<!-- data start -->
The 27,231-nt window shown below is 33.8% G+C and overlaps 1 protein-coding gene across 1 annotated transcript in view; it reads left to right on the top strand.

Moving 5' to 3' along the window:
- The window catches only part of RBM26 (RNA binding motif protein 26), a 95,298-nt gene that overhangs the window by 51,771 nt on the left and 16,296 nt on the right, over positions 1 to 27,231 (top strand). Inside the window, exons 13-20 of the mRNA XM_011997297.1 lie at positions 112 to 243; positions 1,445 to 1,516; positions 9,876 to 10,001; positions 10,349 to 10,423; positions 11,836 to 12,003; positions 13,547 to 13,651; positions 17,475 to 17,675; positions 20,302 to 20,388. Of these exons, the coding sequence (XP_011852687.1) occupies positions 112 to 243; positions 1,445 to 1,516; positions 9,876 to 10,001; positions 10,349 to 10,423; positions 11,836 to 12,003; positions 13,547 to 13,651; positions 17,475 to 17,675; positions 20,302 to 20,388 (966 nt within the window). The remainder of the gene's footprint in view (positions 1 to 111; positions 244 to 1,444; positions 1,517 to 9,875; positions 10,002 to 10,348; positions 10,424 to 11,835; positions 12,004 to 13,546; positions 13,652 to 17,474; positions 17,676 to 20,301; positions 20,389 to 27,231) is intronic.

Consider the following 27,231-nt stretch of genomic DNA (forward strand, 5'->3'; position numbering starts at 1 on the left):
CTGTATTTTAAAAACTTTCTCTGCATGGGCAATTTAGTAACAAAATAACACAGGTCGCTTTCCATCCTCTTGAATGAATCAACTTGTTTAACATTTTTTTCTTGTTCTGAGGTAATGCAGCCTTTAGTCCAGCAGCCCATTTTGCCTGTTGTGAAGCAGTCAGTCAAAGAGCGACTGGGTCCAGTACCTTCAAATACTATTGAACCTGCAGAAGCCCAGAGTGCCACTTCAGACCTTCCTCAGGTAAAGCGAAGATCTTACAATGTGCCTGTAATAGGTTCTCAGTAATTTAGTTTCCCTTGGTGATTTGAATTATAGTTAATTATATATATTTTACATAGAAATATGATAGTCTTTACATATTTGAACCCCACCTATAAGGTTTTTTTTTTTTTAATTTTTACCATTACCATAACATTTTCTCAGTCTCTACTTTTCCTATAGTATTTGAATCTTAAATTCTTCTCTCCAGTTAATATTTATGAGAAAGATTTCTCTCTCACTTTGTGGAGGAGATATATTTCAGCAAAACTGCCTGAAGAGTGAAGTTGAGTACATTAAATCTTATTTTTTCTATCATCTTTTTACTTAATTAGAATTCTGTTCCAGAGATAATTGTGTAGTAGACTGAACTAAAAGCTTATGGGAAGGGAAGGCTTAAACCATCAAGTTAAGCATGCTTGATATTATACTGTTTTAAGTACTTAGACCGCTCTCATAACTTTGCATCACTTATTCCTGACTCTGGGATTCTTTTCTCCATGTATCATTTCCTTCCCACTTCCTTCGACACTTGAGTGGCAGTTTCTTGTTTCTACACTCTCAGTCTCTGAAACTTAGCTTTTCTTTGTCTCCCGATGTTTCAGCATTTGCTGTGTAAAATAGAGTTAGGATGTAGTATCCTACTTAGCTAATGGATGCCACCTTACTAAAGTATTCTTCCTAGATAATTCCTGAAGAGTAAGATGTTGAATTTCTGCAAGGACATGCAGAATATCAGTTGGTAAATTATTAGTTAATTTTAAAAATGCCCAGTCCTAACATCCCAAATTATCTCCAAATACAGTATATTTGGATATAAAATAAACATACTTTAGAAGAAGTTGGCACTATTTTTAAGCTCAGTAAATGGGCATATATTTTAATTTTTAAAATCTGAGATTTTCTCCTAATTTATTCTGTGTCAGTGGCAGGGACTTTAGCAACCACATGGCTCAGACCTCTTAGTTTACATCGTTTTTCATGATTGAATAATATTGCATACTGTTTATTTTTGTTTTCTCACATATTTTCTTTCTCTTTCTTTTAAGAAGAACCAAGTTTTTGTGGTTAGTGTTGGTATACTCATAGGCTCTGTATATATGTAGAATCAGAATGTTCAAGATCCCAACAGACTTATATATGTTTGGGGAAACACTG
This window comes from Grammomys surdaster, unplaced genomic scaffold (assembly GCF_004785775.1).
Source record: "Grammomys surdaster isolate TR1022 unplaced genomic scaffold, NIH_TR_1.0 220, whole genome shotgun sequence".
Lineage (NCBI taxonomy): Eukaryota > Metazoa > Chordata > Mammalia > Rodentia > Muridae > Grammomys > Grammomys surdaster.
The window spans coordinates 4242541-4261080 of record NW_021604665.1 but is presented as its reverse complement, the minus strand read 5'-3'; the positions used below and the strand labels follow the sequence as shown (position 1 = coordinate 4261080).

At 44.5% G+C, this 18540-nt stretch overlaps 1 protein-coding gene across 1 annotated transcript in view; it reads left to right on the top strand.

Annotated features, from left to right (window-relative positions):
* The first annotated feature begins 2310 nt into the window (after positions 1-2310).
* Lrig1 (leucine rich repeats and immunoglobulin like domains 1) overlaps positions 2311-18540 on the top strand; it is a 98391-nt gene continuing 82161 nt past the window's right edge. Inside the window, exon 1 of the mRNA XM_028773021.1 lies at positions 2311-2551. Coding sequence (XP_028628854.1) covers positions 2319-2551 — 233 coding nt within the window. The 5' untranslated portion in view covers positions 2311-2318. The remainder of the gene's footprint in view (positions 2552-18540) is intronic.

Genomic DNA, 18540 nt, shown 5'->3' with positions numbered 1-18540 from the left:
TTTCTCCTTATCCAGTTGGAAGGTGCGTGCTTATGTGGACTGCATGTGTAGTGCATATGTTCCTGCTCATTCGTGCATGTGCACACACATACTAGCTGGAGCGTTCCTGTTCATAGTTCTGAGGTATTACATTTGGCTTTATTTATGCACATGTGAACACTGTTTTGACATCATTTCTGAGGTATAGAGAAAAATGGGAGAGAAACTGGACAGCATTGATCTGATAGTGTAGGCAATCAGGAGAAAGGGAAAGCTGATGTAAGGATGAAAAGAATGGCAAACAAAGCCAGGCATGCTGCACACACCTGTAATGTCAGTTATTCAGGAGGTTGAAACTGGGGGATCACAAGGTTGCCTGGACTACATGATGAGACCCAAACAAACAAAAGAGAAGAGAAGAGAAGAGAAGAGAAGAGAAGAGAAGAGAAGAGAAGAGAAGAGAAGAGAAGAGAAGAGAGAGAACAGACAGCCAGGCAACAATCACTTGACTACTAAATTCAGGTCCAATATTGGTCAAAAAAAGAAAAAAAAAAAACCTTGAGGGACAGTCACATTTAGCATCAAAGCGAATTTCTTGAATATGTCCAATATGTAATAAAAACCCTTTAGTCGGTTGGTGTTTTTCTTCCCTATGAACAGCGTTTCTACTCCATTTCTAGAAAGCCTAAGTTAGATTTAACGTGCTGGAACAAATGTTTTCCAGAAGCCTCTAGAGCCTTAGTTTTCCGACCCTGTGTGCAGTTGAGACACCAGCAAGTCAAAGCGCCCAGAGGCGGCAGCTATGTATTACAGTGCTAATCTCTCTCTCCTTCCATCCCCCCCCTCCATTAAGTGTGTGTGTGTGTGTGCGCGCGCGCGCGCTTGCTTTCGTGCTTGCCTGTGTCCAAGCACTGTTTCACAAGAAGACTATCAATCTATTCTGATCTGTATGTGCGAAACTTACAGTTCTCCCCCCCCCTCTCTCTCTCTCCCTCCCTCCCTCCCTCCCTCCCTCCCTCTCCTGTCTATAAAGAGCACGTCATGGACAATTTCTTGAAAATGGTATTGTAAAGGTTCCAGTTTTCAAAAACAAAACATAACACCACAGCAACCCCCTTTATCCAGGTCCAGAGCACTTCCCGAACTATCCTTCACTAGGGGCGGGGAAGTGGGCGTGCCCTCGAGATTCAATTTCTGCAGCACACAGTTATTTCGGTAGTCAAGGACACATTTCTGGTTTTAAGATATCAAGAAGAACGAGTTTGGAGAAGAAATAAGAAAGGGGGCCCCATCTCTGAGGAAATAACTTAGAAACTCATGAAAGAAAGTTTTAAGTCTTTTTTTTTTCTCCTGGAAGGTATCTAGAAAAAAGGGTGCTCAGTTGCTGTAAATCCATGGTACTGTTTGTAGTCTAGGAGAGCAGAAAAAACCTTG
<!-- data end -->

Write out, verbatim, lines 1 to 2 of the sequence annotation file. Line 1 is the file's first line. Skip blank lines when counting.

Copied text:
The 27,231-nt window shown below is 33.8% G+C and overlaps 1 protein-coding gene across 1 annotated transcript in view; it reads left to right on the top strand.

Moving 5' to 3' along the window: